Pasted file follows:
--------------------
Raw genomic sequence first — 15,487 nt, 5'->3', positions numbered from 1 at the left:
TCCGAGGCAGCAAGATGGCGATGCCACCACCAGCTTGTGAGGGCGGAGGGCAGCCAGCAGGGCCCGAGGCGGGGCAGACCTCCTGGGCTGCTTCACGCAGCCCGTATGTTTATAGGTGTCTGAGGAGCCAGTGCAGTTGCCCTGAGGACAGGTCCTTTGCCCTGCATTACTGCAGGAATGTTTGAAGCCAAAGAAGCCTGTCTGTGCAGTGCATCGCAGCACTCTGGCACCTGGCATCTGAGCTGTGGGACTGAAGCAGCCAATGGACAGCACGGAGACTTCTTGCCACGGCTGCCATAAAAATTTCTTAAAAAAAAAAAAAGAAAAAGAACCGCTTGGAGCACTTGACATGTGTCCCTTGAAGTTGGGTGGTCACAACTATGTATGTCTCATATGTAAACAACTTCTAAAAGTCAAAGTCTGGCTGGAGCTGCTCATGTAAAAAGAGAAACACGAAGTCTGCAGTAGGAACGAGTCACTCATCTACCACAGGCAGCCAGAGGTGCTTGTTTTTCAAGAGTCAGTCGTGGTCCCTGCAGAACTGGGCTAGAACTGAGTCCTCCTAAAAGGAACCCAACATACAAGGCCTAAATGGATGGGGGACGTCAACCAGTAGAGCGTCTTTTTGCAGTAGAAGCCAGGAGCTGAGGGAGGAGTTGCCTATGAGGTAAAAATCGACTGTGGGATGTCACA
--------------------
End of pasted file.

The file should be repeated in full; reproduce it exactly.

Raw genomic sequence first — 15,487 nt, 5'->3', positions numbered from 1 at the left:
TCCGAGGCAGCAAGATGGCGATGCCACCACCAGCTTGTGAGGGCGGAGGGCAGCCAGCAGGGCCCGAGGCGGGGCAGACCTCCTGGGCTGCTTCACGCAGCCCGTATGTTTATAGGTGTCTGAGGAGCCAGTGCAGTTGCCCTGAGGACAGGTCCTTTGCCCTGCATTACTGCAGGAATGTTTGAAGCCAAAGAAGCCTGTCTGTGCAGTGCATCGCAGCACTCTGGCACCTGGCATCTGAGCTGTGGGACTGAAGCAGCCAATGGACAGCACGGAGACTTCTTGCCACGGCTGCCATAAAAATTTCTTAAAAAAAAAAAAAGAAAAAGAACCGCTTGGAGCACTTGACATGTGTCCCTTGAAGTTGGGTGGTCACAACTATGTATGTCTCATATGTAAACAACTTCTAAAAGTCAAAGTCTGGCTGGAGCTGCTCATGTAAAAAGAGAAACACGAAGTCTGCAGTAGGAACGAGTCACTCATCTACCACAGGCAGCCAGAGGTGCTTGTTTTTCAAGAGTCAGTCGTGGTCCCTGCAGAACTGGGCTAGAACTGAGTCCTCCTAAAAGGAACCCAACATACAAGGCCTAAATGGATGGGGGACGTCAACCAGTAGAGCGTCTTTTTGCAGTAGAAGCCAGGAGCTGAGGGAGGAGTTGCCTATGAGGTAAAAATCGACTGTGGGATGTCACA